After a packed field of nine candidates, it's now down to two for Dallas mayor: State Rep. Eric Johnson, who got the most votes in the general election, and Dallas City Council member Scott Griggs, who came in a close second.
Early voting runs through June 4. Election Day is June 8.
On issues big or small, the candidates often agree on what Dallas needs, just not necessarily on how to get there.
Griggs and Johnson both speak passionately of growing both the economy and an educated workforce. That would boost the city's tax base, which in turn could pay for more police, fix potholes and upgrade recreation centers.
Though all are important, only one would cause Griggs to lose sleep – public safety.
"This month of May, we've had more murders than days in the month of May," Griggs said in a runoff debate. "We're down to 2,900 police officers. Before the pension crisis, we had 3,600 police officers.
"I served on the Dallas and Fire pension system, helped uncover the corruption and then helped put together a solution to save the pension system. In that process we had so many police officers retire. That's what keeps me up."
Johnson says public safety is important. But he offered up what he considers an even bigger and tougher challenge: the persistent, grinding poverty he said has devastated Dallas far too long.
"Those are problems that take years to solve," Johnson said. "You have to make very important decisions to put things in place that you may never get credit for. But it is my most important goal to put our city on a track where the southern part of the city and northern part of the city are indistinguishable from one another."
For Griggs, bringing varied parts of Dallas together starts with seemingly easy stuff like maintaining streets. But he said that's harder than it sounds. It takes an insider's experience like his — gained over eight years on the council while serving parts of Oak Cliff.
"We need to fix our streets right the first time," Griggs said at a campaign forum in March. "We give them to the lowest bidder. That's why after they're fixed they fall apart. It doesn't make any sense.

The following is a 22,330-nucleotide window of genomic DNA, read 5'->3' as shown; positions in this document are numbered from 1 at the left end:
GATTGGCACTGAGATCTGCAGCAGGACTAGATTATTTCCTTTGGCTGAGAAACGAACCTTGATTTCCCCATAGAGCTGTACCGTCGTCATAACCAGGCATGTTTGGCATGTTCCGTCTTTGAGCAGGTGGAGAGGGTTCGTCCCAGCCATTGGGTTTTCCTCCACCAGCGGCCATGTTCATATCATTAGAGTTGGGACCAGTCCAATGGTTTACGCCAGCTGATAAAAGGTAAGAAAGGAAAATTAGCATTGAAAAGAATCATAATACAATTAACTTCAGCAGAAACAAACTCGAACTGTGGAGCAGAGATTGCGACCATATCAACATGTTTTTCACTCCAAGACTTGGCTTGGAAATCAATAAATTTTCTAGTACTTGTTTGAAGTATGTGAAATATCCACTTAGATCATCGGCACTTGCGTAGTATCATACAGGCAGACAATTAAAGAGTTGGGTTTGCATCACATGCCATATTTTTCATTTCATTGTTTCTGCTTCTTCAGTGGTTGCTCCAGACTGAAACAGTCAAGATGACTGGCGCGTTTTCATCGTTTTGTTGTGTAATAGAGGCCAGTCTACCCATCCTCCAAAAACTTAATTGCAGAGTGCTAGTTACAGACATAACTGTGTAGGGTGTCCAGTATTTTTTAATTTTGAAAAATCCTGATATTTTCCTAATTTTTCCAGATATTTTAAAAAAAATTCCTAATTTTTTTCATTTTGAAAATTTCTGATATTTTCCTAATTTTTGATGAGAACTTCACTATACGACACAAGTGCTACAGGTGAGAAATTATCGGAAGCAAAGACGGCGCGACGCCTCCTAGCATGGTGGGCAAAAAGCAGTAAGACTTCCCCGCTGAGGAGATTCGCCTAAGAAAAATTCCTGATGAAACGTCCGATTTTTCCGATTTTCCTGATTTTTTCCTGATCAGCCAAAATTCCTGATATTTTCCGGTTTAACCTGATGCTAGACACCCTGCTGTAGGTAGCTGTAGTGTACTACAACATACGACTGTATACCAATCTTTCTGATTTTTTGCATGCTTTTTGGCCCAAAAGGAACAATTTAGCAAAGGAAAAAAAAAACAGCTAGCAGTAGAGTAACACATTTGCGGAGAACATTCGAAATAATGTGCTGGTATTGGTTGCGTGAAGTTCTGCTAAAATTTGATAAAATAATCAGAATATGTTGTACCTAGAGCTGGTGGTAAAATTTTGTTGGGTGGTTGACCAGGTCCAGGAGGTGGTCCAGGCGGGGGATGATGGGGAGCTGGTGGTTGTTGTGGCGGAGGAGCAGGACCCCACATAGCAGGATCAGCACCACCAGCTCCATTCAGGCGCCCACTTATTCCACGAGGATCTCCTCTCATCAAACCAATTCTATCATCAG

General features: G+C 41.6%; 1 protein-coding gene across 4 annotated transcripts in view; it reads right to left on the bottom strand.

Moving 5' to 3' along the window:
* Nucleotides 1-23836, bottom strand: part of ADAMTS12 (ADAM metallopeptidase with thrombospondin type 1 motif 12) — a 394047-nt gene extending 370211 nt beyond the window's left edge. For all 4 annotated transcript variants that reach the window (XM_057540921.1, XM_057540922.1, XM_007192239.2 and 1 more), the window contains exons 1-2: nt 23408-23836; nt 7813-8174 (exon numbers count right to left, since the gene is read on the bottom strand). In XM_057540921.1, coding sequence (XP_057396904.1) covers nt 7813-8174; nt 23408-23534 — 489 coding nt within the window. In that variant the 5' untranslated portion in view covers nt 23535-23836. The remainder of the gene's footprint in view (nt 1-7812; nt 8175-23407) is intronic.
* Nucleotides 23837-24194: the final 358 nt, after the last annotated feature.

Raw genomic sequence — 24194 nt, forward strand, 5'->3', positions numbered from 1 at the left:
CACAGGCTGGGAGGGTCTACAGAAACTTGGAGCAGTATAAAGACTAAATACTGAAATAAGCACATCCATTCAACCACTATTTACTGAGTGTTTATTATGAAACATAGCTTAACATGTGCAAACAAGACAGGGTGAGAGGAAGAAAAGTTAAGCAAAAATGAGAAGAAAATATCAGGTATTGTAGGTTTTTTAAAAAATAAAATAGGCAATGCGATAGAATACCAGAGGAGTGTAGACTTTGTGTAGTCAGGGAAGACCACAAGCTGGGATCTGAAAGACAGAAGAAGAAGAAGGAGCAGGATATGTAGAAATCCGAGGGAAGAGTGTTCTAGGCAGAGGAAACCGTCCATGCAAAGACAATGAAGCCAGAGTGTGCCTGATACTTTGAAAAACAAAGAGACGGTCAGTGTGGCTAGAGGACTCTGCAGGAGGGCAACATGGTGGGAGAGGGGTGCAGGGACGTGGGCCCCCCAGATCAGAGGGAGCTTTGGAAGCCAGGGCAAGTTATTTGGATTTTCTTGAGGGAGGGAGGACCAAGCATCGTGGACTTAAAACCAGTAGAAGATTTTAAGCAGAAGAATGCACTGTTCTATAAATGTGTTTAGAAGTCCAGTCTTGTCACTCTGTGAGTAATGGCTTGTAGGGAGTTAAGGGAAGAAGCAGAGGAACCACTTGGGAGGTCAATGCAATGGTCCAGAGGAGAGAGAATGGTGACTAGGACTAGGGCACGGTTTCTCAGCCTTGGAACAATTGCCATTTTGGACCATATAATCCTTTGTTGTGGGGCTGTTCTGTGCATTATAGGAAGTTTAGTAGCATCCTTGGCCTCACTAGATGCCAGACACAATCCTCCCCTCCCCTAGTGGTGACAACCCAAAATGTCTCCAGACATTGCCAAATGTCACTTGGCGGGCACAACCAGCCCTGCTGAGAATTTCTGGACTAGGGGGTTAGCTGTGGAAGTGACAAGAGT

"It's not only the price that matters. You're going to finish by a certain time or else we're going to financially penalize you. If you've done bad work in the past, let's don't give them any more contracts."
Johnson, who's represented parts of Dallas and Mesquite in the Texas House since 2010, says too many big city issues need teams to tackle them. Putting coalitions together, he said, is his strength.
"The most important type of experience is not necessarily the substance, it's actually the style," Johnson said in a recent debate.
He said his experience in Austin has taught him to be a collaborative leader. "My reputation is that I work very well with from both sides of the aisle and from different parts of our state, and that's something," he said. "I'll continue as mayor. What I've been for the past 10 years is someone who consistently has gone out of his way to work with others."
Johnson has stressed his skill at consensus building throughout the campaign. That sets him apart, he says, from Griggs, whom he and others say is divisive.
"Together the city is moving in the right direction," Johnson says. "Things are good in Dallas, don't be fooled. But we can't get there sniping at each other and fighting with each other all the time, and those days are behind us. Soon enough they'll be behind us."
Griggs not only rejects the "divider" label but says his city hall experience is what the job requires, not Johnson's experience in the state house.
"I work with everyone on the city council," Griggs said. "I have a thick skin and big heart which is what it takes to be a leader here in the city of Dallas. And too often people label common sense as divisiveness.
"For years I was called divisive because I didn't want to build a toll road over the Trinity River. They said that was divisive. It's actually just common sense."